The recent exposure of the so-called “Twitter Files” has revealed a troubling attempt by the Biden White House to police content on private communication platforms. Now, journalist David Zweig is shedding light on the government’s efforts to pressure Meta into moderating content on WhatsApp, a platform primarily designed for private messaging. The latest revelation raises even more concerns about free speech and privacy. It highlights the need for open dialogue in the digital age.
Zweig’s investigative report is based on legal documents obtained through discovery associated with litigation. They reveal communications between the White House and Meta starting immediately after Biden assumed office. The primary concern was “vaccine hesitancy” and how Meta would combat it across its various platforms, including Facebook and Instagram. However, repeated queries about WhatsApp, a platform designed for private messaging, stand out as a particularly alarming development.
This is so, so far over the censorship line, I am not even sure what to compare it to.
The Biden administration literally may be one of the most pro-censorship administration's in modern history. https://t.co/jRnEr4Sj8o
— Pradheep J. Shanker (@Neoavatara) March 24, 2023
The White House’s Director of Digital Strategy, Rob Flaherty, pressed Meta executives about interventions taken on WhatsApp to reduce harm. Flaherty was seemingly dissatisfied with earlier explanations and continued to push for answers. At the time, Andrew Slavitt, White House Senior Advisor on the Covid Response, was also involved in the email chain, demonstrating the administration’s high priority on getting Meta to moderate its content.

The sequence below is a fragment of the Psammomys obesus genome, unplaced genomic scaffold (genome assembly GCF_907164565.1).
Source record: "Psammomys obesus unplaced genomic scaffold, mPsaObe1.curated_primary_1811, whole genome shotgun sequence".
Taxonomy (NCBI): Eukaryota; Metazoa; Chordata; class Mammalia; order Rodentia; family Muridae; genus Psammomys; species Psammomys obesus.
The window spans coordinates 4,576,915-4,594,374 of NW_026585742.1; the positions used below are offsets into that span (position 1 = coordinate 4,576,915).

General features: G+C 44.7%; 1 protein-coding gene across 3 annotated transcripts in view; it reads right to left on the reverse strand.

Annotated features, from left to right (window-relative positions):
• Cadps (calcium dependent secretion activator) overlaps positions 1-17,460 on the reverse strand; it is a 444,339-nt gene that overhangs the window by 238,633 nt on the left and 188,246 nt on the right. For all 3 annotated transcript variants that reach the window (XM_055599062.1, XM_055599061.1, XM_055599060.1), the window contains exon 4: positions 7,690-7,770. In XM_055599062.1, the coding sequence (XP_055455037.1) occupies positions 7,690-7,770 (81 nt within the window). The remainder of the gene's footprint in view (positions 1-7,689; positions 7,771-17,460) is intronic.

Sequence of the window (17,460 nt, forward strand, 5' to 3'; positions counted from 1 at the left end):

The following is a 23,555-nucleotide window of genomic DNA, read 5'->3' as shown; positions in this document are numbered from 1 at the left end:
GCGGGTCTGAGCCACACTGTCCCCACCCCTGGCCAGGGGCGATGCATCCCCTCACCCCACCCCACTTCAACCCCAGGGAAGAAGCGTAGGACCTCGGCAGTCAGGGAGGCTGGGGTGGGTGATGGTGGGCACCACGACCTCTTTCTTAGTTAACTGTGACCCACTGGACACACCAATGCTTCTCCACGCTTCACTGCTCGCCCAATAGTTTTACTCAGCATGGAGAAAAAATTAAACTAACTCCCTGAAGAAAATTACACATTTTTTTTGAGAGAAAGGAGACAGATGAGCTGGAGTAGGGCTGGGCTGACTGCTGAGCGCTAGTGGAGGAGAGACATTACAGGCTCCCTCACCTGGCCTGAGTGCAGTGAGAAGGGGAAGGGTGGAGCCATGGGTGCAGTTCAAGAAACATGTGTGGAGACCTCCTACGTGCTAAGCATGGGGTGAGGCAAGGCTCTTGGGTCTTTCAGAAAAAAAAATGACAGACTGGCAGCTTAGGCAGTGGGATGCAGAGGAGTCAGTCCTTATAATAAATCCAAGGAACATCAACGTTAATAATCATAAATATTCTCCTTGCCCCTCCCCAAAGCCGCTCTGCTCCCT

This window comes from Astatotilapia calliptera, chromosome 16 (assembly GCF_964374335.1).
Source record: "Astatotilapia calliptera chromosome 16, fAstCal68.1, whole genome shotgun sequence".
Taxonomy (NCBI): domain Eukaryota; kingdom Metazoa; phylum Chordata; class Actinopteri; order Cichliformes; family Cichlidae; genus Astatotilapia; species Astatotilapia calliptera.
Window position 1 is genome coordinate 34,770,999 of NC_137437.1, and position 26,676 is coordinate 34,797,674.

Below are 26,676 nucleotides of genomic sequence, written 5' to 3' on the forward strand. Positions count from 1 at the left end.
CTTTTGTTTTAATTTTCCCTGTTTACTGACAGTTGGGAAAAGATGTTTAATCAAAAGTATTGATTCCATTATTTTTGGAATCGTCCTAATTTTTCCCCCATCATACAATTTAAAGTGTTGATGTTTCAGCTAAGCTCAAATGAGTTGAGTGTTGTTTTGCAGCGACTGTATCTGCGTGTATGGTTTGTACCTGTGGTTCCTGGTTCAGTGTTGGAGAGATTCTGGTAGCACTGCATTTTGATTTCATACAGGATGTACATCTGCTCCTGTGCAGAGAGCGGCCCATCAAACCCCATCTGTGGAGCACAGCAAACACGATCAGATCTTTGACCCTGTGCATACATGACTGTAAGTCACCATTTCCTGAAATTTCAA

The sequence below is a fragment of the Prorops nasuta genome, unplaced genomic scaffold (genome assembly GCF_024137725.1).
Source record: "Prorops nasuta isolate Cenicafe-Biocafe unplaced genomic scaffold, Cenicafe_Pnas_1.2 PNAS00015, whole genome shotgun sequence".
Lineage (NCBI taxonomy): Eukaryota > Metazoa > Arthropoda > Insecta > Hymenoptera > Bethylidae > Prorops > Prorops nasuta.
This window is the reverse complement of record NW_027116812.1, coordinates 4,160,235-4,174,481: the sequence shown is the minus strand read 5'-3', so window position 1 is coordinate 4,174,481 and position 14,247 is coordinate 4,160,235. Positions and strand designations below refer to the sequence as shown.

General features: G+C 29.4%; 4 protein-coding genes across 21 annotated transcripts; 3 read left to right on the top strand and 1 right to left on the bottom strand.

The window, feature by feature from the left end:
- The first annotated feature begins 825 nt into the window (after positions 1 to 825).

The structure of WhatsApp makes targeted suppression or censorship nearly impossible. In response to the White House’s concerns, Meta focused on “pushing” information to users through partnerships with the World Health Organization, UNICEF, and more than 100 governments and health ministries. Initiatives such as a WhatsApp chatbot in Spanish were created to help users make local vaccination appointments. Meta also informed Flaherty about measures to reduce forwarded messages and ban accounts involved in mass marketing and scams, including those related to “COVID-19 misinformation.”
Despite understanding the limitations of WhatsApp as a private messaging platform, Flaherty continued to inquire about its potential for curbing misinformation. The persistence of these queries is noteworthy, as it shows the White House’s interest in moderating content on a platform fundamentally different from public social media networks like Facebook and Instagram.
Zweig’s report emphasizes that the exchanges about WhatsApp are concerning not because of what Meta did or did not do but because a White House official expressed interest in moderating content on a private messaging service in the first place. This raises questions about free speech and privacy, and it is a reminder of the importance of preserving these rights in an increasingly digital world.
The government’s attempt to control information on private messaging platforms like WhatsApp is a clear overreach, and it threatens the fundamental principles of free speech and privacy. Moreover, this approach undermines the importance of open dialogue, especially on matters of public health, and it sets a dangerous precedent for future administrations.